Author: Lisa Lutz
Publisher: Simon and Schuster
Publication date: March 1st 2016
Target Audience: Adult
Genres: Mystery, Suspense, Thriller
Length: 304 Pages
Find It: Goodreads
Buy It: Amazon|B&N|Book Depository
Forty-eight hours after leaving her husband’s body at the base of the stairs, Tanya Dubois cashes in her credit cards, dyes her hair brown, demands a new name from a shadowy voice over the phone, and flees town. It’s not the first time.
She meets Blue, a female bartender who recognizes the hunted look in a fugitive’s eyes and offers her a place to stay. With dwindling choices, Tanya-now-Amelia accepts. An uneasy―and dangerous―alliance is born.
It’s almost impossible to live off the grid today, but Amelia-now-Debra and Blue have the courage, the ingenuity, and the desperation, to try. Hopscotching from city to city, Debra especially is chased by a very dark secret…can she outrun her past?
With heart-stopping escapes and devious deceptions, The Passenger is an amazing psychological thriller about defining yourself while you pursue your path to survival. One thing is certain: the ride will leave you breathless.
“You can never see anything clearly when you’re running.”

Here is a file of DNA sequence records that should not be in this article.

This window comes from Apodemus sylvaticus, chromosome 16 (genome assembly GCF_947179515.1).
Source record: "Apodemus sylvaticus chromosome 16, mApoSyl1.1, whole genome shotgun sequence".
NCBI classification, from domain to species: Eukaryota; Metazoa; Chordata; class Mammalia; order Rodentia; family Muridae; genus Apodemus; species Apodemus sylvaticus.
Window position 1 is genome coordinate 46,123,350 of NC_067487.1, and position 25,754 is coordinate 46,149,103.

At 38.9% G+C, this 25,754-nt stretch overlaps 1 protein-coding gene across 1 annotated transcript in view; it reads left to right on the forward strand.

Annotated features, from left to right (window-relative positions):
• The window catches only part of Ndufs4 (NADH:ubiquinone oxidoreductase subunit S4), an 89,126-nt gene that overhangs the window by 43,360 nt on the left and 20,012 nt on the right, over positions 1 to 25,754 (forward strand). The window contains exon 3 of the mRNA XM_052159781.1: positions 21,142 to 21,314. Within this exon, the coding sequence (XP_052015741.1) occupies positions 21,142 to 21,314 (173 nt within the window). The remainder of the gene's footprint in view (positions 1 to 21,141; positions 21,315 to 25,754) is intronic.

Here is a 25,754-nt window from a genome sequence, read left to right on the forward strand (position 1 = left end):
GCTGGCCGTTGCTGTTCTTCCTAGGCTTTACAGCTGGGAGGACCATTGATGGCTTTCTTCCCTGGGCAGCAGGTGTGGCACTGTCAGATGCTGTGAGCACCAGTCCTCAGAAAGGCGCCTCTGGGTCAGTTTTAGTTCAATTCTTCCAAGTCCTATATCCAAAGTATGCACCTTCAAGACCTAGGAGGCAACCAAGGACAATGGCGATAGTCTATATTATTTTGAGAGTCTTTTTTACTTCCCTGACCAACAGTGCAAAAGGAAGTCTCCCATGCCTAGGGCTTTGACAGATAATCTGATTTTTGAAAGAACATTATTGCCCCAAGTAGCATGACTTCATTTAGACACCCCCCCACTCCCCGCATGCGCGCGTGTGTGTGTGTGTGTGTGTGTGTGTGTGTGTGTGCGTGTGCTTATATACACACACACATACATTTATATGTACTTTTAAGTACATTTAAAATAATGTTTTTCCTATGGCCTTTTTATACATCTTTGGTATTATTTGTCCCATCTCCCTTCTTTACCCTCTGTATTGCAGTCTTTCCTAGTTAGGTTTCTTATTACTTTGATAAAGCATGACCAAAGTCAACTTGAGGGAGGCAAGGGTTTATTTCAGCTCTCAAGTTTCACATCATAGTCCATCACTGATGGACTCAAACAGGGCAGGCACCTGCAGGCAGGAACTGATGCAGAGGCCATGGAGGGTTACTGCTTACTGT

The Passenger was a quick and very enjoyable read.
Lisa Lutz quickly sets the stage with an unreliable narrator on the run after supposedly discovering her husband lying dead at the bottom of the staircase in their home. We are taken on a wild ride from there as she tries to escape her past and we try to figure out whether she can be trusted and what exactly this past is from which she is hiding.
We quickly learn that Tanya isn’t all she seems to be as she seamlessly seems to switch from identity to identity…life to life… and clearly has much experience doing so.
After a little while though this crazy ride starts getting draining. Not for us but for Tanya and her facade starts to crack. We slowly learn more and more about who she really is and why she’s on the run as her vulnerabilities that she works so hard to hide behind bravado are revealed. We start to really see the toll that this life has caused and all that she has lost.
Although I can’t say that I was wowed by the revelations at the end of The Passenger.
I will say that the journey to the end of The Passenger with Tanya/Jo was worth read.
I was still left pondering a few things but not enough that I lost any sleep over it.
Overall I think Lutz painted a great picture of the day to day struggle of living on the run and how easy it would be to lose oneself in the process.The Passenger is a Great picture of the day to day struggle of living on the run! Click To Tweet